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Researchers Exploring Ways To Personalized Treatments By Growing Human GI Cells

Update Date: Aug 08, 2014 12:08 PM EDT

A method of growing human cells from tissue removed from a patient's gastrointestinal (GI) tract has the potential to lead development of tailor-made therapies for inflammatory bowel disease and other GI conditions, according to a new research. 

Researchers said they have made cell lines from individual patients in just two weeks. They have created around 65 such cell lines using tissues from 47 patients who had routine endoscopic screening procedures like colonoscopies. 

The cell lines would help researchers understand the underlying problems in the GI tracts of individual patients and be used to test new treat treatments, said researchers.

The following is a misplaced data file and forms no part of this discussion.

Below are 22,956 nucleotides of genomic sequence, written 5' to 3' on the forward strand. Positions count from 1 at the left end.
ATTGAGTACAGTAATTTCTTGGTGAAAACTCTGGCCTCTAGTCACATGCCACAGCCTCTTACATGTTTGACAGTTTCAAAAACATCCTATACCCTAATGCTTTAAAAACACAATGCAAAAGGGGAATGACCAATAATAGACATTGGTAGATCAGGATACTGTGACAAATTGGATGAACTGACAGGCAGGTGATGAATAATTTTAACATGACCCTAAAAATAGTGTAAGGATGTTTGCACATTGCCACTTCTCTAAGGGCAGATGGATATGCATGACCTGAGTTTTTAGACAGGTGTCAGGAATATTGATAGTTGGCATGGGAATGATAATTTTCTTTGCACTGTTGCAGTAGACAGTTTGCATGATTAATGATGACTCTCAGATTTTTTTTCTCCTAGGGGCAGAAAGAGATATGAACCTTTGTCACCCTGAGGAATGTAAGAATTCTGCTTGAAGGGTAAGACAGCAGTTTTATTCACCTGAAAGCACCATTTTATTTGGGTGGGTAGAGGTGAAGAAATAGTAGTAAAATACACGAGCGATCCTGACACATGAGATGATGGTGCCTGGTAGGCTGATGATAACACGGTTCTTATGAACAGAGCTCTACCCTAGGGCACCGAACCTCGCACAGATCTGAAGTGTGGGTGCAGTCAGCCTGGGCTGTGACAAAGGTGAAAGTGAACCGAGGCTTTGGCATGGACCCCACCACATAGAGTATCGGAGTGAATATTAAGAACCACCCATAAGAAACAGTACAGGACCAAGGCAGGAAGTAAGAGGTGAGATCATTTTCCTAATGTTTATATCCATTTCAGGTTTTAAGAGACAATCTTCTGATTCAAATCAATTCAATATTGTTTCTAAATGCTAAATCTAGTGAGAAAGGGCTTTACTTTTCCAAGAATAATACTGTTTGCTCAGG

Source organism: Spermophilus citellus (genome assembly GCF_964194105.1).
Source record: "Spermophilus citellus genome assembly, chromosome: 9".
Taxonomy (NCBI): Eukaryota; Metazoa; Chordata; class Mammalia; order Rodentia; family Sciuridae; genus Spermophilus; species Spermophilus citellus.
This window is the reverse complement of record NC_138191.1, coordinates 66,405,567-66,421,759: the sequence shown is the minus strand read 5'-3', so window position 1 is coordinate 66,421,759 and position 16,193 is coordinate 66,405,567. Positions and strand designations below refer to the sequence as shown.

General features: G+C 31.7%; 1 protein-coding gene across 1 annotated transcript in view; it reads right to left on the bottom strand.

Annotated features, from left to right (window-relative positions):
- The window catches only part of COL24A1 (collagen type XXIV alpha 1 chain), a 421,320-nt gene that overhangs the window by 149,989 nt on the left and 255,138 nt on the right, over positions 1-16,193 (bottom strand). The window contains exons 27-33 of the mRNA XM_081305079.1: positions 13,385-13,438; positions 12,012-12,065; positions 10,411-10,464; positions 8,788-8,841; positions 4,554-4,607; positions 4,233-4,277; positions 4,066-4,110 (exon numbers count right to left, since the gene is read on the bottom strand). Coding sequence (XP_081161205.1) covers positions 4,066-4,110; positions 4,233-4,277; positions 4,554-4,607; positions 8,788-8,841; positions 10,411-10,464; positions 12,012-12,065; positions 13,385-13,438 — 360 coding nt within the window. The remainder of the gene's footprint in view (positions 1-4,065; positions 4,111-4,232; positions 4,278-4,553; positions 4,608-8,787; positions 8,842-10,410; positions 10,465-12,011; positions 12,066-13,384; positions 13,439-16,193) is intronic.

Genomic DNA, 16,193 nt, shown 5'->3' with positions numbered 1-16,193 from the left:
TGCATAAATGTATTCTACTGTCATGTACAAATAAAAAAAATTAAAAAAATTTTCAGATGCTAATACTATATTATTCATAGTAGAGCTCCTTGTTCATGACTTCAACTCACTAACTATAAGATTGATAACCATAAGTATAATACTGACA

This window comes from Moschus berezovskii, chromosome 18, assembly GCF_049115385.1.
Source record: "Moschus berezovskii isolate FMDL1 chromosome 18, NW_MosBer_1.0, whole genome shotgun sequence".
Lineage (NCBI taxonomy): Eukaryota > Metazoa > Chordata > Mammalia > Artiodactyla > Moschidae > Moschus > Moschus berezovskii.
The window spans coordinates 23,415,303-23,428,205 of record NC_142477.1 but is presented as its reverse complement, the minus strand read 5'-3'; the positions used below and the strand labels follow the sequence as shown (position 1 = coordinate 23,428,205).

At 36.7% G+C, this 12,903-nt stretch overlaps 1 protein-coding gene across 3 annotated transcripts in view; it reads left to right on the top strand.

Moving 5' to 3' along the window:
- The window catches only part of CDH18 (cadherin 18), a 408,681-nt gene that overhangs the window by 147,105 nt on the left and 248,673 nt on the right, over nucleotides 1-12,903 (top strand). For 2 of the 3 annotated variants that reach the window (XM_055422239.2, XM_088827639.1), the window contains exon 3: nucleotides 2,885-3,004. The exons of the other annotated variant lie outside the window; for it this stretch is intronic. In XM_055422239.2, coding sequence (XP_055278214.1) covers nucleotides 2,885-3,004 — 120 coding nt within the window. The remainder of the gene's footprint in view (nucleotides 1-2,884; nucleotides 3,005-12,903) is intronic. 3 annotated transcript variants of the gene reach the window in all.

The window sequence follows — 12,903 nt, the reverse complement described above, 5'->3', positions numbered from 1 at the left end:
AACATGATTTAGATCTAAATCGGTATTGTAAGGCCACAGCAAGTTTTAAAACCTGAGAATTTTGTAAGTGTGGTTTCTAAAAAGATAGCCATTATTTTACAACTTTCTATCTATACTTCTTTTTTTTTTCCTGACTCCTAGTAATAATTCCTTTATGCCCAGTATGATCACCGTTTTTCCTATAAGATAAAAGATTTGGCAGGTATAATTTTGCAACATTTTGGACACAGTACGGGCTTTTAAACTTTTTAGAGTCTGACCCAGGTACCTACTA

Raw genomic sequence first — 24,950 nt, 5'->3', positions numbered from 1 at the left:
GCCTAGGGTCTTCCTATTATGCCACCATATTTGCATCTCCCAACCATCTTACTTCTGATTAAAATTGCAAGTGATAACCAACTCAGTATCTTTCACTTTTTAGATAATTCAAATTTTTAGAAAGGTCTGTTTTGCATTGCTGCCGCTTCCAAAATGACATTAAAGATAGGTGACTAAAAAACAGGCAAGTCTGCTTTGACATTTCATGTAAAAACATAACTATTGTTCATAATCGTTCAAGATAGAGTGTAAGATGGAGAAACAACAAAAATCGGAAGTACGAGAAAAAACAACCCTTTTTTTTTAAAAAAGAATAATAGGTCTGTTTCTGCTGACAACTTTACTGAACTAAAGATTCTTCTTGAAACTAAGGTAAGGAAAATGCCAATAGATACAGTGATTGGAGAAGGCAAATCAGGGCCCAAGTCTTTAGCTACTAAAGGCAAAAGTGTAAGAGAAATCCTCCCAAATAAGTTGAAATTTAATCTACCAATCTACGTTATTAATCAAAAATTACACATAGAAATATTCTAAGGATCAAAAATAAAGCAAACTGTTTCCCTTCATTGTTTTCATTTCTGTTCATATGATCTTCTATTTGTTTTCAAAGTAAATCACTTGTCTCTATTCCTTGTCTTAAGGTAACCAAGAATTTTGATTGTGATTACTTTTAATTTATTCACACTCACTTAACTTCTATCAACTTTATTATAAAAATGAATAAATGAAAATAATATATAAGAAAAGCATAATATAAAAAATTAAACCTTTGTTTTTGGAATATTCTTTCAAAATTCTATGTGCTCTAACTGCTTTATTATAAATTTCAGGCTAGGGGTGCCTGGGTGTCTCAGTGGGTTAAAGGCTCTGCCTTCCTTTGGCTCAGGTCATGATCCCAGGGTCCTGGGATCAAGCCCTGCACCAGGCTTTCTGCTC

"While it has been technically possible to isolate intestinal epithelial stem cells from patients, it has been challenging to use the material in ways that would benefit them on an individual basis," said co-senior investigator Thaddeus S. Stappenbeck, MD, PhD, a professor of pathology and immunology, in the press release."This study advances the field in that we have developed new methods that allow for the rapid expansion of intestinal epithelial stem cells in culture. That breaks a bottleneck and allows us to develop new ways to test drug and environmental interactions in specific patients."

The growth of human cells was achieved through adapting a system used to grow intestinal epithelial stem cells in mice. 

"An additional important feature of this system is that we can isolate stem cell lines from intestinal biopsies," said first author Kelli L. VanDussen, PhD, a postdoctoral fellow in Stappenbeck's laboratory. "These biopsies are very small tissue fragments that are routinely collected by a gastroenterologist during endoscopy procedures. We have refined this technique, so we have nearly 100 percent success in creating cell lines from individual patient biopsies."

Researchers believe, in future, these cell lines could be used as targets in testing new drugs, and vaccines.

The study has been published in the journal Gut

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